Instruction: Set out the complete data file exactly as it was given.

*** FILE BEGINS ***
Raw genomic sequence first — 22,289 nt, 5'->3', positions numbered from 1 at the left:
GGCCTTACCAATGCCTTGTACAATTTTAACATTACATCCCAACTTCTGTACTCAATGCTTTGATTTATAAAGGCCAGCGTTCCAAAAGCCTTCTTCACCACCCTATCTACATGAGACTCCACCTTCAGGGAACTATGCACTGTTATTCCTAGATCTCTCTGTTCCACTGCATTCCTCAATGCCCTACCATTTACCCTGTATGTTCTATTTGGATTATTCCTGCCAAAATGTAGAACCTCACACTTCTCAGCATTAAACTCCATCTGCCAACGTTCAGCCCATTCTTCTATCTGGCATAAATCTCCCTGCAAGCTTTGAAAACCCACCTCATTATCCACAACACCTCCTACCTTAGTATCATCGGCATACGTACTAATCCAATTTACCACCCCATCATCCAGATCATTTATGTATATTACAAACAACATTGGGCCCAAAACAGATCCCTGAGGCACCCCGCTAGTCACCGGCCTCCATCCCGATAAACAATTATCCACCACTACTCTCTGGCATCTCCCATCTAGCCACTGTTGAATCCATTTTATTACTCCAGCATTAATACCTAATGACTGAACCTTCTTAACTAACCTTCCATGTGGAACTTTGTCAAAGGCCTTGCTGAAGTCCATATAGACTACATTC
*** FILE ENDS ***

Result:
Raw genomic sequence first — 22,289 nt, 5'->3', positions numbered from 1 at the left:
GGCCTTACCAATGCCTTGTACAATTTTAACATTACATCCCAACTTCTGTACTCAATGCTTTGATTTATAAAGGCCAGCGTTCCAAAAGCCTTCTTCACCACCCTATCTACATGAGACTCCACCTTCAGGGAACTATGCACTGTTATTCCTAGATCTCTCTGTTCCACTGCATTCCTCAATGCCCTACCATTTACCCTGTATGTTCTATTTGGATTATTCCTGCCAAAATGTAGAACCTCACACTTCTCAGCATTAAACTCCATCTGCCAACGTTCAGCCCATTCTTCTATCTGGCATAAATCTCCCTGCAAGCTTTGAAAACCCACCTCATTATCCACAACACCTCCTACCTTAGTATCATCGGCATACGTACTAATCCAATTTACCACCCCATCATCCAGATCATTTATGTATATTACAAACAACATTGGGCCCAAAACAGATCCCTGAGGCACCCCGCTAGTCACCGGCCTCCATCCCGATAAACAATTATCCACCACTACTCTCTGGCATCTCCCATCTAGCCACTGTTGAATCCATTTTATTACTCCAGCATTAATACCTAATGACTGAACCTTCTTAACTAACCTTCCATGTGGAACTTTGTCAAAGGCCTTGCTGAAGTCCATATAGACTACATTC